In front of you sits a floating 12.8-inch touchscreen infotainment system. It is very much like a smartphone in operation and can even rotate to sit either in landscape or portrait layout which is pretty darn cool. It is from here you are able to operate most of the toys and safety tech. The tech list contains a clear 360-degree view monitor reversing camera, dual zone climate control, almost limitless options for interior ambient lighting, adaptive cruise control, auto emergency braking, front and rear collision warning, blind spot monitoring, lane departure warning, lane keeping assist, rear cross traffic alert and rear cross traffic brake.

Both the Standard and Extended get both the same level of kit which also includes a panoramic sunroof, a 5-inch digital instrument panel, a centre console storage compartment with USB port, wireless charging and a Dirac HD sound system which isn’t too bad.

One feature which deserves special mention is the ATTO 3’s on-board camera. This camera is able to record two-minute slots of footage as you drive along. The built-in traffic camera also allows you to shoot video and take pictures at will from within your car. It is incredibly clever. This is probably the first car I have driven which you can take selfies with and share them via the ATTO 3’s on board WIFI. Apple CarPlay and Android Auto are also on the way but won’t be here until the fourth quarter of 2022.

Open the one-touch electric tailgate to reveal an average 440L of cargo space which can expand to 1340L if need be. There are ISOFIX child restraint mounting points in the rear and in the front passenger seat. Rear head and legroom are also more than adequate.

A press of that imitation crystal starter button and the sound, or lack thereof, of EV silent running makes itself known. However, select drive and creep forward and said silence is drowned out by a rather loud Star Trek-esque hum through the speakers. This hum can be tweaked to be in normal or dynamic mode, the latter making a sound similar to that of an air raid siren.

Needless to say, I decided to have it in Normal mode for much of my motoring as it was in a slightly fainter and higher register, which sounded much nicer. Then again, once you are off and settling into a suburban cruise, the noise dies away all together and you are back to, as Simon and Garfunkle would say, the sound of silence.

Through inner-city Christchurch the ATTO 3 feels far more refined that you may think. Its Batman rubber, yes that is actually the brand name, provides minimal tyre roar over a variety of road surfaces. Only when crossing really coarse bitumen is it noticeable. There are also no squeaks or rattles from any trim pieces. Honestly, it feels as tight as a drum.

The Atto 3’s ride is one of softness and comfort. While the bumps aren’t really cause for concern when it comes to ride comfort, its softness does mean things get a bit feel a bit underdamped.

The Blade battery pack with electric motor sending that electric grunt to the front wheels is a very well sorted unit. It allows you to choose from three different drive modes, Eco, Normal and Sport. Selecting either of these will also not greatly affect the range like most EVs.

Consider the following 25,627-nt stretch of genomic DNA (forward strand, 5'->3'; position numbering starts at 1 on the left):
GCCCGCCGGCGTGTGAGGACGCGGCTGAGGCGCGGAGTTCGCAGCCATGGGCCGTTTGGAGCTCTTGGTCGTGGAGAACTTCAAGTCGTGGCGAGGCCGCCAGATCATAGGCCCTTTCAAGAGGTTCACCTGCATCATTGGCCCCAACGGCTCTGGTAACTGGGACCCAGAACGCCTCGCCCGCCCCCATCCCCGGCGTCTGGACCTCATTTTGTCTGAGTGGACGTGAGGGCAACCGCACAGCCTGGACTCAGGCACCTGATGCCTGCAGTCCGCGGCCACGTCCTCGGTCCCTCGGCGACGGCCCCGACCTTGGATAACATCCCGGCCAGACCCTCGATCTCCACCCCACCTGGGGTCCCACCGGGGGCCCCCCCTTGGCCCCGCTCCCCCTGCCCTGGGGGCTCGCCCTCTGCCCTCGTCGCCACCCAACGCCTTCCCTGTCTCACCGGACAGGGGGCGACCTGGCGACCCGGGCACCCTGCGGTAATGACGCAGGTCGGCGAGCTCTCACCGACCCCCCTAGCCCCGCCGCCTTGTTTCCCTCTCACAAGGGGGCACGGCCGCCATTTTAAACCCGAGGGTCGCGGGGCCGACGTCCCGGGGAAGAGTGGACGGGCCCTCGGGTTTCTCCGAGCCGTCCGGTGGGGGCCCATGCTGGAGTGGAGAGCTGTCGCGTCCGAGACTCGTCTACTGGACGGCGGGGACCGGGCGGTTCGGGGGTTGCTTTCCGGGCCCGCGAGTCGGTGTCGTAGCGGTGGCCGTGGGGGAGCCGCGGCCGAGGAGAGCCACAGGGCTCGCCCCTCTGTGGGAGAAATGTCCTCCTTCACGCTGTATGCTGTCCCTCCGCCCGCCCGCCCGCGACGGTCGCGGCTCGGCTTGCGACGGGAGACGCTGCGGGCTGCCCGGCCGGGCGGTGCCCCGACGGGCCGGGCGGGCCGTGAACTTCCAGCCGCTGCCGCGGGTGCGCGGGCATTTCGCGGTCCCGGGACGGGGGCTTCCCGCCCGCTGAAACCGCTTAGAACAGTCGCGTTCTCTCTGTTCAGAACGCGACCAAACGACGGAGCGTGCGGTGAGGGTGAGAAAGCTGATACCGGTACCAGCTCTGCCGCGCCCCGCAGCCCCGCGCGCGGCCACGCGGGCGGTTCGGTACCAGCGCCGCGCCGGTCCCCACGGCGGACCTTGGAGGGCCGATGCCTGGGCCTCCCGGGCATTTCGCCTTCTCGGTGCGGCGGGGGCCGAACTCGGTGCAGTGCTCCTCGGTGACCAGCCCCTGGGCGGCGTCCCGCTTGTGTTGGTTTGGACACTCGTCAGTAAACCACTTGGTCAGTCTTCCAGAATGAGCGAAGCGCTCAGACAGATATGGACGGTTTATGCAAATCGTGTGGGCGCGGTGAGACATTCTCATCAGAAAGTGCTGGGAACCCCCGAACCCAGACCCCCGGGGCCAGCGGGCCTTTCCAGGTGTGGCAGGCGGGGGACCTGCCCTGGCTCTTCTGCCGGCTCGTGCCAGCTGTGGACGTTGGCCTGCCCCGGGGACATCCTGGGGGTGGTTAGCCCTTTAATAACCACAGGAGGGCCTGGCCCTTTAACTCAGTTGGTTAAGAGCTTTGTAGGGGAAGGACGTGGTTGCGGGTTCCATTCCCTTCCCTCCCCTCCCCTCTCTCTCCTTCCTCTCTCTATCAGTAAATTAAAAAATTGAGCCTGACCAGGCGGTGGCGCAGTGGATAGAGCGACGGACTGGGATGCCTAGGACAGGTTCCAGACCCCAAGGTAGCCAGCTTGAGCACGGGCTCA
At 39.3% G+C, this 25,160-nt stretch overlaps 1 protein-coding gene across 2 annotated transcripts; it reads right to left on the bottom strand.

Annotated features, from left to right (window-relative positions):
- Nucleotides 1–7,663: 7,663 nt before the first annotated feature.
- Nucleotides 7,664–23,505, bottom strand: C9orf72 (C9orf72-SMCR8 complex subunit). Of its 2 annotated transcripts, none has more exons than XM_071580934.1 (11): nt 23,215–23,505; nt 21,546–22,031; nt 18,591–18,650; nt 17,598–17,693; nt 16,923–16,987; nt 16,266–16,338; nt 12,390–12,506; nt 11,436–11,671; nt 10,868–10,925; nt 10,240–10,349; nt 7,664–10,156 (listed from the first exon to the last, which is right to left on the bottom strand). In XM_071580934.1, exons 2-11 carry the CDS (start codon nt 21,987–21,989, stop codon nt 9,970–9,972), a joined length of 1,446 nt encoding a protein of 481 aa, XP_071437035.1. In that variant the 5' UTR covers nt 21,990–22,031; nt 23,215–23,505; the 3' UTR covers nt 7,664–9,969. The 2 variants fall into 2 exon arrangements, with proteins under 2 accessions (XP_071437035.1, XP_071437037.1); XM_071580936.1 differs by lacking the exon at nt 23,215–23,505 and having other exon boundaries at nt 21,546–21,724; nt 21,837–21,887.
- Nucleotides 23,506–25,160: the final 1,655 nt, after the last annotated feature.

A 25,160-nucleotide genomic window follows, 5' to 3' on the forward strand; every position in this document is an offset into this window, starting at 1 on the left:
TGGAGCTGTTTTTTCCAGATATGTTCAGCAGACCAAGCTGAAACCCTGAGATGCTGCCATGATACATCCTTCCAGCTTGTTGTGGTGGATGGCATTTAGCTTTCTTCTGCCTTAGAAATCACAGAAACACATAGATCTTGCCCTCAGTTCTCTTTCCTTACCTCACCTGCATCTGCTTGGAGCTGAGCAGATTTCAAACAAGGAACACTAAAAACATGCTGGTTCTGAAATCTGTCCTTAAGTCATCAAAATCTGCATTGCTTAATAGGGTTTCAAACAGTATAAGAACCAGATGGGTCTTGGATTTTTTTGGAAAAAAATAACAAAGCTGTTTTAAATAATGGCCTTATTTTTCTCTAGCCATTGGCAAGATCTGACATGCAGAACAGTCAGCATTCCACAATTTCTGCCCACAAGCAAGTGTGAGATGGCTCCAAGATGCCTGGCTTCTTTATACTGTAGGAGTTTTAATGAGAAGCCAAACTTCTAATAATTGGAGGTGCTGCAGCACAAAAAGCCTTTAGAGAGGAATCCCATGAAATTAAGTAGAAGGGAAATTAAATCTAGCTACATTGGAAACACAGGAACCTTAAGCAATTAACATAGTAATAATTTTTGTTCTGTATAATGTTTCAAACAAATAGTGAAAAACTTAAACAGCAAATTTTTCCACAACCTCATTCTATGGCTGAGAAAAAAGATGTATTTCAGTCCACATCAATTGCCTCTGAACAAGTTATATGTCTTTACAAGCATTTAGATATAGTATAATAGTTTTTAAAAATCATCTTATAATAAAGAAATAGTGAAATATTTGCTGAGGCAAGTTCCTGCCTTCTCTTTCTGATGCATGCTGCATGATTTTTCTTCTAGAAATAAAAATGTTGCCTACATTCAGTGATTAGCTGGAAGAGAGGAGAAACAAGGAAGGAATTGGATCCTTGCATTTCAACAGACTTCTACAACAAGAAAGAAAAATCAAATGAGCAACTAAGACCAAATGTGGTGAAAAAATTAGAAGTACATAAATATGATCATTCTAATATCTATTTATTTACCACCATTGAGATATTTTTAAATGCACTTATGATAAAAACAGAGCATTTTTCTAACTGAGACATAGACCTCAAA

There are also two levels of regenerative braking which can be changed via the left rear centre console mounted toggle switch. “Standard” provides the normal level while “Larger” increases it, resulting on you relying less on riding the brake pedal going down hill or coming to a stop on the flat. The gains here are there but not as much as I was expecting. I also wish there were multiple levels to choose just how severe you want the braking forces to be.

For that quick off the mark EV torque, the ATTO 3 responds best when left in Sport mode. Both Eco and Normal work well in stop start situations and sauntering along, though you will need a firm right shoe to get up to speed. Those with a penchant for getting their BYD up to speed smartly will find Sport mode more than up to the job.

Pointing the ATTO 3’s nose towards State Highway One and it shows itself to be a supple devourer of motorway miles. With the radar cruise set just so and lane keeping assist on, it isn’t long before you realize you have travelled longer and further than you wanted to.

The ATTO 3 is a pleasant drive by all accounts, however for those wanting an edge-of-your-seat, dynamic electric thrill ride will probably look elsewhere. Its steering is direct but unless you select its sportiest setting, there isn’t much in the way of feedback.

Its softness underneath also means coaxing it through the sharp left and right handers sitting high above Lyttleton harbour is not what one would call a dynamic experience. Then again, the ATTO 3 was never about eating up bendy bitumen, but about moving you, and your nearest and dearest, in comfort at a good price. It’s a jolly fine tool, but not a toy.

Despite this, and those niggles previously mentioned, the positives considerably overwhelm the negatives. The BYD ATTO 3, when factoring in price, tech and usability as a BEV, is certainly worthy of the all its lavish attention and regard. Game changer? We shall see. Though after experiencing New Zealand’s newest BEV, I wouldn’t be surprised if it ends up being just that.

RATING: 8/10

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2 Responses

  1. Good review. I’d like to know if you got the indicated 480km range as you mentioned or was it closer to the 420km claim?.
    I’d be keen to get one if the range was well above the 420km claim.

    1. Hi John. Thanks for the feedback, glad you liked it.

      While I probably can’t speak for every car, the one I had did show a full range of 480kms of which I used around 100.

      Thanks for reaching out.